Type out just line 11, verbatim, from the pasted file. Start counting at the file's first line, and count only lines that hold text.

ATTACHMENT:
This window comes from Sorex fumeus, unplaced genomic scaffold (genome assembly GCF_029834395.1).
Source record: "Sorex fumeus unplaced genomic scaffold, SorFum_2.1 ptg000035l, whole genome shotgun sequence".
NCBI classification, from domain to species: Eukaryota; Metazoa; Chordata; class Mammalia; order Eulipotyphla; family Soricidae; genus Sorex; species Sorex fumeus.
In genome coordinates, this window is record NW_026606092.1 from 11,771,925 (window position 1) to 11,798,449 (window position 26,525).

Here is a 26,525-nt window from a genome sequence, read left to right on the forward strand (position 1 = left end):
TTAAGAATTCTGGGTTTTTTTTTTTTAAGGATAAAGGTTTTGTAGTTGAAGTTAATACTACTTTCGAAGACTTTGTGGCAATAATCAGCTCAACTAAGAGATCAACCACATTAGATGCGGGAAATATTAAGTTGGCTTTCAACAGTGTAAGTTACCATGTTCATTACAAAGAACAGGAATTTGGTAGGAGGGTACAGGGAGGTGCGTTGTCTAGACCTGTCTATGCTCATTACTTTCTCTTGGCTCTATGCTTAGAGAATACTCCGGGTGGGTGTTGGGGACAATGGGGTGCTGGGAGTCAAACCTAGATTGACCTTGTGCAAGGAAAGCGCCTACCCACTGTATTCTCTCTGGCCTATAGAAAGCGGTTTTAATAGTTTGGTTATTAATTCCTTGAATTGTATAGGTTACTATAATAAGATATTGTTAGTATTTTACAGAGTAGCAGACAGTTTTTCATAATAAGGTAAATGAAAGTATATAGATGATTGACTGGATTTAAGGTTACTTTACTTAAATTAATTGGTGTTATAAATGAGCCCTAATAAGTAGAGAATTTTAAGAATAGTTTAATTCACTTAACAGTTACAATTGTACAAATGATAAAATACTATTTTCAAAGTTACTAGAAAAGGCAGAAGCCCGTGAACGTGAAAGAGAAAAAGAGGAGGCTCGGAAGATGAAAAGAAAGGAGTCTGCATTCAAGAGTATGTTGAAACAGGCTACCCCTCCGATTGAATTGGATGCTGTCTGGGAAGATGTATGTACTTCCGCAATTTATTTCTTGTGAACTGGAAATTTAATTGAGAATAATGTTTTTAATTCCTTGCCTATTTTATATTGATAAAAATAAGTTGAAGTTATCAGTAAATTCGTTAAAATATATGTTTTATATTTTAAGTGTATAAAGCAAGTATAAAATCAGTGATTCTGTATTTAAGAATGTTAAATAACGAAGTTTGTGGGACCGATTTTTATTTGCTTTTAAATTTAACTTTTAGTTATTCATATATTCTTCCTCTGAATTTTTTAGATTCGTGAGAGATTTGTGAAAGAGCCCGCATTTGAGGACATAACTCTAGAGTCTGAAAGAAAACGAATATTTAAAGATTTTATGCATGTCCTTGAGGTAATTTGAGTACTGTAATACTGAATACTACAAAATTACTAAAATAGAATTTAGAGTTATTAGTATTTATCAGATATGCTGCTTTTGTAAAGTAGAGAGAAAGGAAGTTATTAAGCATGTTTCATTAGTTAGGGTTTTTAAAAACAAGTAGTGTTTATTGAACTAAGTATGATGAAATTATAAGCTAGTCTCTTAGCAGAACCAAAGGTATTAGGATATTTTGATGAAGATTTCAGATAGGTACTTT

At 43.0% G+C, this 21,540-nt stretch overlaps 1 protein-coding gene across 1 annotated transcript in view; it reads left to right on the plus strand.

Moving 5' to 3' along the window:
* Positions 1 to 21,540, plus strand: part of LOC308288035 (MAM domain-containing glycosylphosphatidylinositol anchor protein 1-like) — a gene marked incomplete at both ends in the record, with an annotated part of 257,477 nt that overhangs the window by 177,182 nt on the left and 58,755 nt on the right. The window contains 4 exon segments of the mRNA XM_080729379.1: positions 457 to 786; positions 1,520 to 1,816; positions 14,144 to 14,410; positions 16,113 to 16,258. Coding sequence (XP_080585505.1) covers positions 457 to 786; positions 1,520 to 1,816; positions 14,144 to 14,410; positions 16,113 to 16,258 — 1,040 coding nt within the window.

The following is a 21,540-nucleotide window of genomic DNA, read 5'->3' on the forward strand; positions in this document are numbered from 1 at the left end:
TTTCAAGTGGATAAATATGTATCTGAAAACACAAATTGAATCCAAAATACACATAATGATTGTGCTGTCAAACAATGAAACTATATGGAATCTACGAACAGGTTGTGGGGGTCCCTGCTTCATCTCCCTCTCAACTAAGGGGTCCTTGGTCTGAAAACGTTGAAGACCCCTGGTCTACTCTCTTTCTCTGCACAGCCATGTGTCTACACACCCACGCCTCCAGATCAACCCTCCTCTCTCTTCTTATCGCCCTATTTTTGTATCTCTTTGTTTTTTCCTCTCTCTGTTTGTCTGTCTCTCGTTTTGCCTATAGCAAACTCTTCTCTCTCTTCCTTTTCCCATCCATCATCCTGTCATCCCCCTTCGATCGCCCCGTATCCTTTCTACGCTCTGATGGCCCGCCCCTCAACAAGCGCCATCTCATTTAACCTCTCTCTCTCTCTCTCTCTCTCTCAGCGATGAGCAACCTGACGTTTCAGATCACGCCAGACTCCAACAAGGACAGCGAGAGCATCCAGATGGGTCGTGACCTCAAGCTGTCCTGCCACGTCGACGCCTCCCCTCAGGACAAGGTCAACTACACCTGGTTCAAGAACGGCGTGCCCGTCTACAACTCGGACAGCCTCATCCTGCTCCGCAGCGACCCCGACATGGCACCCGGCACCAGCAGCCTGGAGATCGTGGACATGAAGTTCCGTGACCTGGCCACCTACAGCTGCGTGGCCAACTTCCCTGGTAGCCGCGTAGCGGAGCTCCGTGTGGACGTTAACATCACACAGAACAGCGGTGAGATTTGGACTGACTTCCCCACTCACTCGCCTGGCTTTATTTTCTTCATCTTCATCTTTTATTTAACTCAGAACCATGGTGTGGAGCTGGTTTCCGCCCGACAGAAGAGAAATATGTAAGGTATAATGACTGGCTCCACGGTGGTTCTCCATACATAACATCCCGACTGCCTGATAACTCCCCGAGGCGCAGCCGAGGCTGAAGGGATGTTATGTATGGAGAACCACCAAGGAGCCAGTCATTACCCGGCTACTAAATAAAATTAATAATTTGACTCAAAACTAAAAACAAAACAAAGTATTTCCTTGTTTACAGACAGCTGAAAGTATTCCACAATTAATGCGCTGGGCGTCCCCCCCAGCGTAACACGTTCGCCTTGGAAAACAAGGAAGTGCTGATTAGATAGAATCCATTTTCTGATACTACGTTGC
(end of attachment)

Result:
TTTCAAGTGGATAAATATGTATCTGAAAACACAAATTGAATCCAAAATACACATAATGATTGTGCTGTCAAACAATGAAACTATATGGAATCTACGAACAGGTTGTGGGGGTCCCTGCTTCATCTCCCTCTCAACTAAGGGGTCCTTGGTCTGAAAACGTTGAAGACCCCTGGTCTACTCTCTTTCTCTGCACAGCCATGTGTCTACACACCCACGCCTCCAGATCAACCCTCCTCTCTCTTCTTATCGCCCTATTTTTGTATCTCTTTGTTTTTTCCTCTCTCTGTTTGTCTGTCTCTCGTTTTGCCTATAGCAAACTCTTCTCTCTCTTCCTTTTCCCATCCATCATCCTGTCATCCCCCTTCGATCGCCCCGTATCCTTTCTACGCTCTGATGGCCCGCCCCTCAACAAGCGCCATCTCATTTAACCTCTCTCTCTCTCTCTCTCTCTCTCAGCGATGAGCAACCTGACGTTTCAGATCACGCCAGACTCCAACAAGGACAGCGAGAGCATCCAGATGGGTCGTGACCTCAAGCTGTCCTGCCACGTCGACGCCTCCCCTCAGGACAAGGTCAACTACACCTGGTTCAAGAACGGCGTGCCCGTCTACAACTCGGACAGCCTCATCCTGCTCCGCAGCGACCCCGACATGGCACCCGGCACCAGCAGCCTGGAGATCGTGGACATGAAGTTCCGTGACCTGGCCACCTACAGCTGCGTGGCCAACTTCCCTGGTAGCCGCGTAGCGGAGCTCCGTGTGGACGTTAACATCACACAGAACAGCGGTGAGATTTGGACTGACTTCCCCACTCACTCGCCTGGCTTTATTTTCTTCATCTTCATCTTTTATTTAACTCAGAACCATGGTGTGGAGCTGGTTTCCGCCCGACAGAAGAGAAATATGTAAGGTATAATGACTGGCTCCACGGTGGTTCTCCATACATAACATCCCGACTGCCTGATAACTCCCCGAGGCGCAGCCGAGGCTGAAGGGATGTTATGTATGGAGAACCACCAAGGAGCCAGTCATTACCCGGCTACTAAATAAAATTAATAATTTGACTCAAAACTAAAAACAAAACAAAGTATTTCCTTGTTTACAGACAGCTGAAAGTATTCCACAATTAATGCGCTGGGCGTCCCCCCCAGCGTAACACGTTCGCCTTGGAAAACAAGGAAGTGCTGATTAGATAGAATCCATTTTCTGATACTACGTTGC